Chargers that are not made for Apple devices are not safe, investigators warn consumers.

The Chartered Trading Standards Institute (CTSI), a UK a non-profit that represents trading standards professionals, says the majority of counterfeit chargers are dangerous the BBC reported Friday.  

CTSI tested 400 fake chargers for Apple devices and found only three of them had enough insulation to protect against electric shocks. The rest failed a basic safety test.

“Only buy second-hand electrical goods that have been tested and only buy online electrical goods from trusted suppliers,” said CTSI Chief Executive Leon Livermore. “It might cost a few pounds more but counterfeit and second-hand goods are an unknown entity that could cost you your home or even your life, or the life of a loved-one.”

Another operation targeted local charity shops, antique dealers and secondhand shops and found 15 percent of 3,019 used electrical goods were non-compliant with UK standards.

The operations were conducted by UL, a global independent safety science company. UL applied a high voltage to the chargers bought in eight different countries, including the US, Canada, Colombia, China, Thailand and Australia.

“Criminals across the globe are using online platforms to lure you in with cheap deals for fake items, many of which are dangerous and have been known to overheat and cause house fires,” said Toby Harris, chair of Trading Standards.

How to Keep Yourself Safe

The CTSI recommends that people safeguard their family and home from the threatening chargers by using only genuine charger made and licenced for use with device. Overcharging your phone or tablet is also a bad idea. Going to sleep while your device is plugged to the charger and putting in under a pillow or in contact with bedding could lead to fires. Lastly, CTSI recommends that people never use a damaged charger with a cracked case, or worn out cable or a charger that is not working properly.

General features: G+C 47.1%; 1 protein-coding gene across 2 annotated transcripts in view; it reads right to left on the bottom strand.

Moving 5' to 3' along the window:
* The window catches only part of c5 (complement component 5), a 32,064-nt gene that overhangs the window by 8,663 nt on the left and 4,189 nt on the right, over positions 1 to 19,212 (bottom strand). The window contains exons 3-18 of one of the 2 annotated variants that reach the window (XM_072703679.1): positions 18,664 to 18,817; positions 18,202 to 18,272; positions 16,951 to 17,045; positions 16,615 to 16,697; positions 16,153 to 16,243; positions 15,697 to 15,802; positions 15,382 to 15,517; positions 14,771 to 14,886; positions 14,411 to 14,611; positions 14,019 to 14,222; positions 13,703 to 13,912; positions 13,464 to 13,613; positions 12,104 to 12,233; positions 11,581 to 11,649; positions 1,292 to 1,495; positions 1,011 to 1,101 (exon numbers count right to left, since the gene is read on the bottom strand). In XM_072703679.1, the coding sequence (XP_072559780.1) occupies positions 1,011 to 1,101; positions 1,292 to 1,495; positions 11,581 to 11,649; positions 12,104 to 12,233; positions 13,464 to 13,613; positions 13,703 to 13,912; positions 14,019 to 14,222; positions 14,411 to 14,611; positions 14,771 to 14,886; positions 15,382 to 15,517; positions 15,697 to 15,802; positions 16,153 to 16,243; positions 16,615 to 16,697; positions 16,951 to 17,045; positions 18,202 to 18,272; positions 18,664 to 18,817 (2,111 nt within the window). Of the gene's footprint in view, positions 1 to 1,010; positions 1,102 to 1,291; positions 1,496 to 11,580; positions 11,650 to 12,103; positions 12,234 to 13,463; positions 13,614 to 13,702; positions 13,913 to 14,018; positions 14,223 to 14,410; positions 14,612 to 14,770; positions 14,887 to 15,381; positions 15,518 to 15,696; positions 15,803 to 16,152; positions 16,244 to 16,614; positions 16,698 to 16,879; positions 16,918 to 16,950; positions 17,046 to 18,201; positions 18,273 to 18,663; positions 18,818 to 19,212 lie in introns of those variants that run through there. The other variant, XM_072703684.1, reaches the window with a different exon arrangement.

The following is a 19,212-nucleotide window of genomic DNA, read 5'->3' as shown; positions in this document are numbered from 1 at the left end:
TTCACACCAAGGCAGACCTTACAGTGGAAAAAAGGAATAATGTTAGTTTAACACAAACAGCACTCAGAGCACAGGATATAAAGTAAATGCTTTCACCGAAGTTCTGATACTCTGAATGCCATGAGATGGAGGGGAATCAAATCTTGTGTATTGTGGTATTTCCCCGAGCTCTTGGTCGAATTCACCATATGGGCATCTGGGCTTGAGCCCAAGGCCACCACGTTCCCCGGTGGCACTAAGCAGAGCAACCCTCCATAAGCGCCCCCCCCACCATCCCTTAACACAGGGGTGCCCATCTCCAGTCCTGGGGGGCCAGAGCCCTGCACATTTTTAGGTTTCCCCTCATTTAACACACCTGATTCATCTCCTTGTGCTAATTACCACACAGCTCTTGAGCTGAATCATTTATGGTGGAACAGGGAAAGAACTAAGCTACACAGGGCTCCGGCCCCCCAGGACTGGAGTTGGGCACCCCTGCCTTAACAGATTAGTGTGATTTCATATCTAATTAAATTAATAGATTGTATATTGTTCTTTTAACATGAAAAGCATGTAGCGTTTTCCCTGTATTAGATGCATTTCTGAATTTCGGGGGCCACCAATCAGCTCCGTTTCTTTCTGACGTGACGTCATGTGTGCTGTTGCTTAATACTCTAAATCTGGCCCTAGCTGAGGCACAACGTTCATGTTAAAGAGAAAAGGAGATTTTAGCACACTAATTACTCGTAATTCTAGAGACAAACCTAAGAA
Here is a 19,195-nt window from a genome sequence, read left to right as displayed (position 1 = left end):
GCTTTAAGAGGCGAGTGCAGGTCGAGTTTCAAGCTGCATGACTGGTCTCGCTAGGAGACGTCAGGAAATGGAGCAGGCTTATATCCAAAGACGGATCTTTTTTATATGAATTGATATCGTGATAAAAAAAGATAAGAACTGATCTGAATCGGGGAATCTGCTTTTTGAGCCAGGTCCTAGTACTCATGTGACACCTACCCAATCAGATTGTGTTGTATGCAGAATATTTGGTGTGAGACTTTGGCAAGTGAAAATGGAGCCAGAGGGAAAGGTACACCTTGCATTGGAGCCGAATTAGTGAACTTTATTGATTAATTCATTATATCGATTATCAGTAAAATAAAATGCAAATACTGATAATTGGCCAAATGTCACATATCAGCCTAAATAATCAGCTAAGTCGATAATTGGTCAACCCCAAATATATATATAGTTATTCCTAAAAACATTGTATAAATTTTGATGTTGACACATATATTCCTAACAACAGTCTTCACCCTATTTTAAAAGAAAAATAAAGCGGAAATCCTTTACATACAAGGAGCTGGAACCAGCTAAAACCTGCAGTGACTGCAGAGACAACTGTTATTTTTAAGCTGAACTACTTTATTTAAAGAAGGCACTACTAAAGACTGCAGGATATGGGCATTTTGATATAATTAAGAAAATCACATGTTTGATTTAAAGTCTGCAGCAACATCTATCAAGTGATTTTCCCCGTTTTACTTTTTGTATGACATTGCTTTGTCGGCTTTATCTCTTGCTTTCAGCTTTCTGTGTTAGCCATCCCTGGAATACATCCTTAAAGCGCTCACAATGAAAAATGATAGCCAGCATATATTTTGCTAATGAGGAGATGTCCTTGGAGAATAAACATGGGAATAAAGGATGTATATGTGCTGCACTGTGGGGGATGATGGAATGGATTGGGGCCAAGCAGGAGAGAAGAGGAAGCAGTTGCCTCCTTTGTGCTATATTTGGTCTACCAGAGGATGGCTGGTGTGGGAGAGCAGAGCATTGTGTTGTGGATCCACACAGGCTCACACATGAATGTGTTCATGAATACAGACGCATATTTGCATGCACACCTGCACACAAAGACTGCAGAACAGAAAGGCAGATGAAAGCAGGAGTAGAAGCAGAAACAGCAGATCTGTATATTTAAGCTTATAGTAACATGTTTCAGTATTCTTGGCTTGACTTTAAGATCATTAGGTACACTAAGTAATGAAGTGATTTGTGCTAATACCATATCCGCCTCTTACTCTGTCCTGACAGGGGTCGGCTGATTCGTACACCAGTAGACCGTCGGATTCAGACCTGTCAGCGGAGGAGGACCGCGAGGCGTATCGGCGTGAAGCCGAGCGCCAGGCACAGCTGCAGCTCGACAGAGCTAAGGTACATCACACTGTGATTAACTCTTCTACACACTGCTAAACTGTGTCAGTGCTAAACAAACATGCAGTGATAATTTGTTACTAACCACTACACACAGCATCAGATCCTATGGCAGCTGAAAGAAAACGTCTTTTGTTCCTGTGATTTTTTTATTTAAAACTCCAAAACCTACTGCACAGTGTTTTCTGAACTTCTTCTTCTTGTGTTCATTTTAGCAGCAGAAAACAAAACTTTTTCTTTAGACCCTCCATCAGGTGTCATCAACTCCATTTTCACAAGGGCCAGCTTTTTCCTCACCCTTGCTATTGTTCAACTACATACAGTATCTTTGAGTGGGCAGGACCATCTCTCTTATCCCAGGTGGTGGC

How to Spot Dangerous Chargers:

CTSI recommends people look out for counterfeit adaptors by looking at:

1. Plug pins

Make sure there is at least 9.5 mm between the edge of the pins and the edge of the charger (9.5 mm is about the width of a ballpoint pen). If the distance is less than 9.5 mm there is a risk of electric shock when plugging in and unplugging the charger from a socket.

Plug the charger into a socket but don’t switch it on or connect it to your appliance. If if doesn’t fit properly then the pins might be the wrong size or length. This could lead to overheating, arcing and mechanical damage in both the socket and the charger.

2. Markings

Check for a manufacturers' brand name or logo, model and batch number. Also check for a CE safety mark. However, consumers should be aware that it can be easily forged.

3. Warnings and Instructions

Chargers’ instructions should include information on conditions and limitations of use, how to operate the charger safely, basic electrical safety guidance and details of how to safely dispose of the charger when it is no longer required.